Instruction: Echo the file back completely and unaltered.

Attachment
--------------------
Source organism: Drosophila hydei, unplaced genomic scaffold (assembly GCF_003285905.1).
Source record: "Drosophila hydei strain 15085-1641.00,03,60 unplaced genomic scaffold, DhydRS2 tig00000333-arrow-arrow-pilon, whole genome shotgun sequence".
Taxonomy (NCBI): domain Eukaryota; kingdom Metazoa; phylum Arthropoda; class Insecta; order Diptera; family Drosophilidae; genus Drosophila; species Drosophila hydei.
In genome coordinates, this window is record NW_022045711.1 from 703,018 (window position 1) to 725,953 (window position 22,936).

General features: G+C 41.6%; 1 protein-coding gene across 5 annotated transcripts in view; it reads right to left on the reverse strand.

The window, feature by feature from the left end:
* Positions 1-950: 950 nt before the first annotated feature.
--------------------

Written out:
Source organism: Drosophila hydei, unplaced genomic scaffold (assembly GCF_003285905.1).
Source record: "Drosophila hydei strain 15085-1641.00,03,60 unplaced genomic scaffold, DhydRS2 tig00000333-arrow-arrow-pilon, whole genome shotgun sequence".
Taxonomy (NCBI): domain Eukaryota; kingdom Metazoa; phylum Arthropoda; class Insecta; order Diptera; family Drosophilidae; genus Drosophila; species Drosophila hydei.
In genome coordinates, this window is record NW_022045711.1 from 703,018 (window position 1) to 725,953 (window position 22,936).

General features: G+C 41.6%; 1 protein-coding gene across 5 annotated transcripts in view; it reads right to left on the reverse strand.

The window, feature by feature from the left end:
* Positions 1-950: 950 nt before the first annotated feature.